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Who Were The Anzacs? A Short Explainer

Updated: May 30

Anzac re-enactment

The Formation of the ANZACs

The Australian New Zealand Army Corps (ANZAC) was a military corps originally formed in Egypt, in 1915—during the First World War. Although it had originally been called the Australasian Army Corps, protests from New Zealand over the omission of its name led to it being re-named the ANZAC. Original training was done in Egypt and in April 1915 the ANZAC soldiers served in Gallipoli where within 8 months more than 11,000 of them were killed.

After Gallipoli ANZAC was split into two new corps. I ANZAC Corps and II ANZAC Corps (and yes, the word Corps is used twice). I ANZAC Corps consisted of the 1st and 2nd Australian Divisions while II ANZAC Corps had the 4th and 4th. The New Zealand Division spent time in both. They went on to serve with distinction in Palestine and the Western Front. The term ANZAC (or Anzac) was used to describe the Australian and New Zealand army Corps who took part in the Gallipoli landings, the name was used throughout the rest of the war when referring to Australian or New Zealand troops. Originally Anzac also included some officers from Britain, Ireland, India, Israel, Ceylon and the Pacific islands.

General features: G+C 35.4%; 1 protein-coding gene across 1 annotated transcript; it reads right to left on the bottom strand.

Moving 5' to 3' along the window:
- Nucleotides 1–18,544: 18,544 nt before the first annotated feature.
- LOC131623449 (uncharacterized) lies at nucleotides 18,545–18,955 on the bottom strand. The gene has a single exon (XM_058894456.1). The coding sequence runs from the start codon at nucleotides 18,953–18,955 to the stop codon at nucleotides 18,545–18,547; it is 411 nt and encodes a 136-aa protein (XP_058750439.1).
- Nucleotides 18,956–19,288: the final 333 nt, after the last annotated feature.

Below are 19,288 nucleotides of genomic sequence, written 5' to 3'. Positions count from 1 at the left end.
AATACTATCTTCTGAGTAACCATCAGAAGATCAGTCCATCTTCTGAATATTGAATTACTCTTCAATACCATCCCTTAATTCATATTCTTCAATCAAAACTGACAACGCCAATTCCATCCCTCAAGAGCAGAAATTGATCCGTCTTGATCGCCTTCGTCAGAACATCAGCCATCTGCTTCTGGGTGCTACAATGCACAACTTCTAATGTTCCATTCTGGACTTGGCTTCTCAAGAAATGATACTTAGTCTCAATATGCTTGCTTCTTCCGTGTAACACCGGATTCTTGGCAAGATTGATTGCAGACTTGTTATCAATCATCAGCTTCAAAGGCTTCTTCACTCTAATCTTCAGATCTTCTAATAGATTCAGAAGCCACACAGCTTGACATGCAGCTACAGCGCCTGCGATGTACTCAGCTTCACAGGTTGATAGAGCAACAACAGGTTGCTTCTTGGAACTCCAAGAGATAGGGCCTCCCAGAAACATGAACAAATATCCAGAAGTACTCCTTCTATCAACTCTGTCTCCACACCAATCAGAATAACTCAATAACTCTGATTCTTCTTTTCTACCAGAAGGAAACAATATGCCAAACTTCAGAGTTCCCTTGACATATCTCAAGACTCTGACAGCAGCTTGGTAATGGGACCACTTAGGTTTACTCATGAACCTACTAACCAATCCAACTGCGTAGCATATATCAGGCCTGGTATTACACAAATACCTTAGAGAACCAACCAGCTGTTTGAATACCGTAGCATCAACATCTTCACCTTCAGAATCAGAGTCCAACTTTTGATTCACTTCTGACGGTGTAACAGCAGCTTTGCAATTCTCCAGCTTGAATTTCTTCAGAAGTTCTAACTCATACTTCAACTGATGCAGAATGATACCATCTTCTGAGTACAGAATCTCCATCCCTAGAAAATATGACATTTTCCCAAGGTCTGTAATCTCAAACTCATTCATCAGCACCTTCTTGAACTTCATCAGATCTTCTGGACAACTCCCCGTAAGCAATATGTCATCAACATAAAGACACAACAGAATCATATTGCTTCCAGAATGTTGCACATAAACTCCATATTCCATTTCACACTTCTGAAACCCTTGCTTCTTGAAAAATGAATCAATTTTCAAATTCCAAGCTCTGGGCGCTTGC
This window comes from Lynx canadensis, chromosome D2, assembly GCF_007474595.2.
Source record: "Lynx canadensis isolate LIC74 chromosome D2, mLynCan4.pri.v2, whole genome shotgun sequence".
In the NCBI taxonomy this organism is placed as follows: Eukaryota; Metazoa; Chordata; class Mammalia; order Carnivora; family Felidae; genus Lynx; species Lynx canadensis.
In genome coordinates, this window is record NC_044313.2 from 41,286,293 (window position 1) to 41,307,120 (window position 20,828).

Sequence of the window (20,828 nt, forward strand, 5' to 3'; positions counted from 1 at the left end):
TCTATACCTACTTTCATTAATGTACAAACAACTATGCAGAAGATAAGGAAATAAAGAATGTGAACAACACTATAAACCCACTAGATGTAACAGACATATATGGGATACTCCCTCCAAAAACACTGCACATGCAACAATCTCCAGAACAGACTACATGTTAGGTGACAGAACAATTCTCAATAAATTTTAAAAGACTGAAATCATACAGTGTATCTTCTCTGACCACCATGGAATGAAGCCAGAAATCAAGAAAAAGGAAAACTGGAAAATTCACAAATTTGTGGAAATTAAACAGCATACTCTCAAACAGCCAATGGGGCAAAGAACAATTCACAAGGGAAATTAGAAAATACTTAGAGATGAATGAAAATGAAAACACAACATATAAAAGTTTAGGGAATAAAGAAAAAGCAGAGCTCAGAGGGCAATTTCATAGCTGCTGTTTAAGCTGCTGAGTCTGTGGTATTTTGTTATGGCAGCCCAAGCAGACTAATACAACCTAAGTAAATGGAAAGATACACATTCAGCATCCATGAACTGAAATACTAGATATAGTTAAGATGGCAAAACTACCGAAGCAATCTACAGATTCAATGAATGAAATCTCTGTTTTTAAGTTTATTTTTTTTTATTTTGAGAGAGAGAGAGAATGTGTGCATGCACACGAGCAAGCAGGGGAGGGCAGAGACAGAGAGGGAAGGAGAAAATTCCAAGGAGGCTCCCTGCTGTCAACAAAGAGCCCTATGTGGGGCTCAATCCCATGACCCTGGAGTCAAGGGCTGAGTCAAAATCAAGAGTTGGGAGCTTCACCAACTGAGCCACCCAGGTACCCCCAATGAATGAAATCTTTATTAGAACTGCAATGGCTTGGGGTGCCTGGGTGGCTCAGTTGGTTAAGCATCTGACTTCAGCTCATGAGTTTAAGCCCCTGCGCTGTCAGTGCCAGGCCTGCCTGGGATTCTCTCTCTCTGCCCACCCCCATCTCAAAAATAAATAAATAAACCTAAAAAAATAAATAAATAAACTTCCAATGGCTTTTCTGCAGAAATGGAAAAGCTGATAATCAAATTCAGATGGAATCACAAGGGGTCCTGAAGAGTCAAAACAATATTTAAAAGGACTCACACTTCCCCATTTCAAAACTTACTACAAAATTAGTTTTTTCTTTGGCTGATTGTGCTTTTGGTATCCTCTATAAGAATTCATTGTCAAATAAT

The last surviving Anzac, Alec Campbell, died on May 16 2002. To this day, the Anzac Battle Group is an active Battle Group comprising Australian and New Zealand Units.


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